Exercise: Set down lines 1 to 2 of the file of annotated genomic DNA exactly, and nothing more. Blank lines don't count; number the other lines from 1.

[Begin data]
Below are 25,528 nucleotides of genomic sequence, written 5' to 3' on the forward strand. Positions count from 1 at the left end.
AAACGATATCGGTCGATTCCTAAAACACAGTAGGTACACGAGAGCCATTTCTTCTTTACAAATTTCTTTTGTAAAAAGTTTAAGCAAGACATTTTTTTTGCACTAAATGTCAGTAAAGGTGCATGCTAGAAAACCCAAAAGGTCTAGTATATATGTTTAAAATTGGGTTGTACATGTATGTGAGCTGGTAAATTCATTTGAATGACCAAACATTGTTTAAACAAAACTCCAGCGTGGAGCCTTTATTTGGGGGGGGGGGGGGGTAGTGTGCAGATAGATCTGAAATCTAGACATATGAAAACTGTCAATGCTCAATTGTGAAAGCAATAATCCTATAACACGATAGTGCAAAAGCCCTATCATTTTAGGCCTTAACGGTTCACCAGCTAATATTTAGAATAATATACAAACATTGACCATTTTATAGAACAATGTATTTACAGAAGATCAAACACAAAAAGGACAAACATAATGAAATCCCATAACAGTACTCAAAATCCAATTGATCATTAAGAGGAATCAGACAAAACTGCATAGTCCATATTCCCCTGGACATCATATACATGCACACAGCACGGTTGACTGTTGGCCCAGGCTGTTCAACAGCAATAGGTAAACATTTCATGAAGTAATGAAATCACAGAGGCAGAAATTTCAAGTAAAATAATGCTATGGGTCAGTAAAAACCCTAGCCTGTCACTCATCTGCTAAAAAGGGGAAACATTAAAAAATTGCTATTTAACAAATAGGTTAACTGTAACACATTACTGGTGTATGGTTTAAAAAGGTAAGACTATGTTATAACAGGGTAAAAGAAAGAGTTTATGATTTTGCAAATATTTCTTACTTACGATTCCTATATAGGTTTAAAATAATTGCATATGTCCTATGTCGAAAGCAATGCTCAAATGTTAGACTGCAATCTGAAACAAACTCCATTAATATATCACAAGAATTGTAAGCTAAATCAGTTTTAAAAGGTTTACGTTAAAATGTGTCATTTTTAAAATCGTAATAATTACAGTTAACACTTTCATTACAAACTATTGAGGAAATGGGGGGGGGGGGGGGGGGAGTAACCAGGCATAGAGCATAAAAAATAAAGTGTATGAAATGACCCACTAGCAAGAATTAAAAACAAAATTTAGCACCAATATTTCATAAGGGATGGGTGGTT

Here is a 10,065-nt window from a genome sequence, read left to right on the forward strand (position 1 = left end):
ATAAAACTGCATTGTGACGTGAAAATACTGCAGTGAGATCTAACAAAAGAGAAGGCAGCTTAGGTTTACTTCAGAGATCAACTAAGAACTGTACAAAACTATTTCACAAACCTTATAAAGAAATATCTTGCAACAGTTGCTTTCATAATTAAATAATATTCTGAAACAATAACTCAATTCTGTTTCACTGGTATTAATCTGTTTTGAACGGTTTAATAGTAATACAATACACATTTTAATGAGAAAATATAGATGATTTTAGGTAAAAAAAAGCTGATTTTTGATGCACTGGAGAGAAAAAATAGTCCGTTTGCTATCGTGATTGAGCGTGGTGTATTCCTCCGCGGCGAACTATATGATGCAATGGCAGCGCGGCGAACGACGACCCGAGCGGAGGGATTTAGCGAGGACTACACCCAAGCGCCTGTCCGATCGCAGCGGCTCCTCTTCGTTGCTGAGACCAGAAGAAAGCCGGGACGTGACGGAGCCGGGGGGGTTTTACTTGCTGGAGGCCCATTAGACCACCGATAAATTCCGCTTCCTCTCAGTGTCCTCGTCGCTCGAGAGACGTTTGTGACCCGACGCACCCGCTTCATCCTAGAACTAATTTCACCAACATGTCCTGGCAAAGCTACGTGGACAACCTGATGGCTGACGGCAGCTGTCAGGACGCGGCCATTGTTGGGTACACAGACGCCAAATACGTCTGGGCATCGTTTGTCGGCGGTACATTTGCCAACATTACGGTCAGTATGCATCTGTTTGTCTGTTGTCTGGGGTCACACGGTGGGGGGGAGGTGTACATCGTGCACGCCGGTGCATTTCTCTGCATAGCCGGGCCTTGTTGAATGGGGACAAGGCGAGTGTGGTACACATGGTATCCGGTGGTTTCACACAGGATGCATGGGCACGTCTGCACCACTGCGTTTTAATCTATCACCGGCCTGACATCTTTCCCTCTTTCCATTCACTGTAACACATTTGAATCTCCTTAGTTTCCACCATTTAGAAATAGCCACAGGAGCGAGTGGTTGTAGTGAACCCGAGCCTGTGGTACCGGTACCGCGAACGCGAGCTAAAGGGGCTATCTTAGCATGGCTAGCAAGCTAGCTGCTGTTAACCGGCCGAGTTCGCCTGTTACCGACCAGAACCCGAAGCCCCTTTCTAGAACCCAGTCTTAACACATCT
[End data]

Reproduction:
Below are 25,528 nucleotides of genomic sequence, written 5' to 3' on the forward strand. Positions count from 1 at the left end.
AAACGATATCGGTCGATTCCTAAAACACAGTAGGTACACGAGAGCCATTTCTTCTTTACAAATTTCTTTTGTAAAAAGTTTAAGCAAGACATTTTTTTTGCACTAAATGTCAGTAAAGGTGCATGCTAGAAAACCCAAAAGGTCTAGTATATATGTTTAAAATTGGGTTGTACATGTATGTGAGCTGGTAAATTCATTTGAATGACCAAACATTGTTTAAACAAAACTCCAGCGTGGAGCCTTTATTTGGGGGGGGGGGGGGGTAGTGTGCAGATAGATCTGAAATCTAGACATATGAAAACTGTCAATGCTCAATTGTGAAAGCAATAATCCTATAACACGATAGTGCAAAAGCCCTATCATTTTAGGCCTTAACGGTTCACCAGCTAATATTTAGAATAATATACAAACATTGACCATTTTATAGAACAATGTATTTACAGAAGATCAAACACAAAAAGGACAAACATAATGAAATCCCATAACAGTACTCAAAATCCAATTGATCATTAAGAGGAATCAGACAAAACTGCATAGTCCATATTCCCCTGGACATCATATACATGCACACAGCACGGTTGACTGTTGGCCCAGGCTGTTCAACAGCAATAGGTAAACATTTCATGAAGTAATGAAATCACAGAGGCAGAAATTTCAAGTAAAATAATGCTATGGGTCAGTAAAAACCCTAGCCTGTCACTCATCTGCTAAAAAGGGGAAACATTAAAAAATTGCTATTTAACAAATAGGTTAACTGTAACACATTACTGGTGTATGGTTTAAAAAGGTAAGACTATGTTATAACAGGGTAAAAGAAAGAGTTTATGATTTTGCAAATATTTCTTACTTACGATTCCTATATAGGTTTAAAATAATTGCATATGTCCTATGTCGAAAGCAATGCTCAAATGTTAGACTGCAATCTGAAACAAACTCCATTAATATATCACAAGAATTGTAAGCTAAATCAGTTTTAAAAGGTTTACGTTAAAATGTGTCATTTTTAAAATCGTAATAATTACAGTTAACACTTTCATTACAAACTATTGAGGAAATGGGGGGGGGGGGGGGGGGAGTAACCAGGCATAGAGCATAAAAAATAAAGTGTATGAAATGACCCACTAGCAAGAATTAAAAACAAAATTTAGCACCAATATTTCATAAGGGATGGGTGGTT